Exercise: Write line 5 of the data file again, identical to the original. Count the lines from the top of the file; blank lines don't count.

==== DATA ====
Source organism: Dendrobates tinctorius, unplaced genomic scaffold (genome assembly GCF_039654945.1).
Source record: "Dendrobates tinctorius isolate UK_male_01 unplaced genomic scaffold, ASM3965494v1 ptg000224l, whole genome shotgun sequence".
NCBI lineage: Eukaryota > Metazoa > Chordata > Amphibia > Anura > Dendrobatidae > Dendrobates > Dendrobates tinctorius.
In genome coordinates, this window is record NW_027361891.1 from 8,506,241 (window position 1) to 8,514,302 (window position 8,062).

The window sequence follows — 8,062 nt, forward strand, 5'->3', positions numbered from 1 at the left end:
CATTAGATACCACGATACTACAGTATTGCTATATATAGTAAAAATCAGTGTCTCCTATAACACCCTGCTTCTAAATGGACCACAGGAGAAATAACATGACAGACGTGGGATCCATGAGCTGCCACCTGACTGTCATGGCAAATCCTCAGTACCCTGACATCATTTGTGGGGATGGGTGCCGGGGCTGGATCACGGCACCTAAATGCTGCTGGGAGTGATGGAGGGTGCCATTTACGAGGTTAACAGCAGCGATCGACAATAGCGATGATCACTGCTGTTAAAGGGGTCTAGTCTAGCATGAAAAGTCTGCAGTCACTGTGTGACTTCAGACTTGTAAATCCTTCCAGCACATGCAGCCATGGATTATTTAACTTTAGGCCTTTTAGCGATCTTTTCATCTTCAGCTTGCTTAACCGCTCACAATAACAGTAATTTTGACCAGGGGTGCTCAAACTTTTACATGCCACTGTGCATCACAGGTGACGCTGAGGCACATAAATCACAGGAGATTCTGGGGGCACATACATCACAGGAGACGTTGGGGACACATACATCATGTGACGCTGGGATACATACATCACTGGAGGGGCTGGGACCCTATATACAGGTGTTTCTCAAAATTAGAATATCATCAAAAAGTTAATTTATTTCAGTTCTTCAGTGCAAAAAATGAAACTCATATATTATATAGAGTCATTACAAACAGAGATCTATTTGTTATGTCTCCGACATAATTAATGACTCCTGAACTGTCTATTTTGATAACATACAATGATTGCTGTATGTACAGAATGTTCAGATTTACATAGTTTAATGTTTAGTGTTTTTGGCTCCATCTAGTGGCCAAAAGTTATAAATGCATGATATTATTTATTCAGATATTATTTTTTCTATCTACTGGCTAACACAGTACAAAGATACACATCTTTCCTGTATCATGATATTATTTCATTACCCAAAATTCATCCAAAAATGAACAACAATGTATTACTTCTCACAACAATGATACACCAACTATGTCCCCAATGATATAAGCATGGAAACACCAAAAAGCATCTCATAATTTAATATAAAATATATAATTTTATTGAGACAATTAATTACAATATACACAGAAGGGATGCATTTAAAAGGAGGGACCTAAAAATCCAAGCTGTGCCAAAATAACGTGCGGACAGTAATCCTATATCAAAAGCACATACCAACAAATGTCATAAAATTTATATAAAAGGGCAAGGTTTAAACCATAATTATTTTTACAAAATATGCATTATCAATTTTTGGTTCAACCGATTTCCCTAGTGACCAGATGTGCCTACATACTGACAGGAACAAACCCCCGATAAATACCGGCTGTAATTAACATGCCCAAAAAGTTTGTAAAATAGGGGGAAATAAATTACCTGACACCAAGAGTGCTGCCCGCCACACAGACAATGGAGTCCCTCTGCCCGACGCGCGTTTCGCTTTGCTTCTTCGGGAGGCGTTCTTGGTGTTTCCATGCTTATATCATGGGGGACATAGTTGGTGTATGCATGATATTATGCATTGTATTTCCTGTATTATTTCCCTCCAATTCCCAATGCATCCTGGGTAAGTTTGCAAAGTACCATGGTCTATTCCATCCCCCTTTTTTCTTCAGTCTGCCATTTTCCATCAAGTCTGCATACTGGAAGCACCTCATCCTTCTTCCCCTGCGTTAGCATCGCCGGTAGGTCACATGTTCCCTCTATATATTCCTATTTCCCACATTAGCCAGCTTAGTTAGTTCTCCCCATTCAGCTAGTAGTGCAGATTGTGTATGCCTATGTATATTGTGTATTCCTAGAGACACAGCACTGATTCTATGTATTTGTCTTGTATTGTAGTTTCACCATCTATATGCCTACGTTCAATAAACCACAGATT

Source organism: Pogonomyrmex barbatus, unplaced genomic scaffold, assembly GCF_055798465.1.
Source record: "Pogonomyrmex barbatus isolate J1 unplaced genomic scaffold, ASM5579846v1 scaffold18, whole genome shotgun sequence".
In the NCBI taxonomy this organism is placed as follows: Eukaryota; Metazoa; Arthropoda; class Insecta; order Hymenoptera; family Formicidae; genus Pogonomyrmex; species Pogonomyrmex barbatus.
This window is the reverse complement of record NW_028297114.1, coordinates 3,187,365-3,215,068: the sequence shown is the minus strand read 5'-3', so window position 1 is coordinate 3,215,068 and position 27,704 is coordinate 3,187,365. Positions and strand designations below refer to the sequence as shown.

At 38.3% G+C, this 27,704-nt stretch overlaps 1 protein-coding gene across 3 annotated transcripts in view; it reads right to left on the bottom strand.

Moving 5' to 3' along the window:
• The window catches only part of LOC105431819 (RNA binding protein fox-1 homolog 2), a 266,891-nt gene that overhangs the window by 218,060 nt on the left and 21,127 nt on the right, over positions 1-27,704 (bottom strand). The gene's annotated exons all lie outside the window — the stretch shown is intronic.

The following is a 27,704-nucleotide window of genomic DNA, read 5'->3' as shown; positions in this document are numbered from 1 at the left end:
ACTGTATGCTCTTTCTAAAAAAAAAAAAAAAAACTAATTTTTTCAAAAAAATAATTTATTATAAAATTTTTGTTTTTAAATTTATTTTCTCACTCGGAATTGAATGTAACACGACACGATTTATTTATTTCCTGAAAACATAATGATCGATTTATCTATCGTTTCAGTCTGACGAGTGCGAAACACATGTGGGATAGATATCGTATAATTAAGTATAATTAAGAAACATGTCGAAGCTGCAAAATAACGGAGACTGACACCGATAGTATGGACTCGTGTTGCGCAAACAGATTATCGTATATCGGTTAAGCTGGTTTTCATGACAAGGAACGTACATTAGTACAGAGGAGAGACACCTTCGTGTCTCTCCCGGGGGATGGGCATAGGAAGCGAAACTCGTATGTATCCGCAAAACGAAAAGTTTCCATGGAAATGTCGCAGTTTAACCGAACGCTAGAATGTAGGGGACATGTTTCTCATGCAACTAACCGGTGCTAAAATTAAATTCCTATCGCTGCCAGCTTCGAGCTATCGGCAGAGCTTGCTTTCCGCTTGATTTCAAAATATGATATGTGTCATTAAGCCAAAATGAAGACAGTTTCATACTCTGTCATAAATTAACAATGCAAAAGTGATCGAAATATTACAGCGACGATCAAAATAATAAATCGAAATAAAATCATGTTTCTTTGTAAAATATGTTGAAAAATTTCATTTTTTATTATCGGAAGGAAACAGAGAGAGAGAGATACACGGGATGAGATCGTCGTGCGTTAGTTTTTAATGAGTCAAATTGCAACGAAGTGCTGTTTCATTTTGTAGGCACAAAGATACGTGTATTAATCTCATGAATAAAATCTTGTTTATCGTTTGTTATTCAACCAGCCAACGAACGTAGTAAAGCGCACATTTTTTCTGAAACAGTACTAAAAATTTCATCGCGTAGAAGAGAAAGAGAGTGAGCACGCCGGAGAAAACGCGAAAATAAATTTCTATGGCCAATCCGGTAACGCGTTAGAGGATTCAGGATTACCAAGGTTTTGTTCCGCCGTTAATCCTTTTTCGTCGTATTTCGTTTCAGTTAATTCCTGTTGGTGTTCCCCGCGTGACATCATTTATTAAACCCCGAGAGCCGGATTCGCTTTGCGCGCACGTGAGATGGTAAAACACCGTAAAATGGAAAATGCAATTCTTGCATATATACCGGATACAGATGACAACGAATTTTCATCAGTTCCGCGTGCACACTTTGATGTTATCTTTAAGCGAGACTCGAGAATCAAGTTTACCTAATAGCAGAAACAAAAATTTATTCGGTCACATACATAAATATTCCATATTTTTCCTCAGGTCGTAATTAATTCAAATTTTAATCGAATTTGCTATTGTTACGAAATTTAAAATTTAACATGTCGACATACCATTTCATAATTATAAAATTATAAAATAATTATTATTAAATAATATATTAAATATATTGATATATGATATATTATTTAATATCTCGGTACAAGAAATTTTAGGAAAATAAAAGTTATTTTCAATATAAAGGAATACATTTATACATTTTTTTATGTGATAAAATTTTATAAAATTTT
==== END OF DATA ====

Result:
The window sequence follows — 8,062 nt, forward strand, 5'->3', positions numbered from 1 at the left end: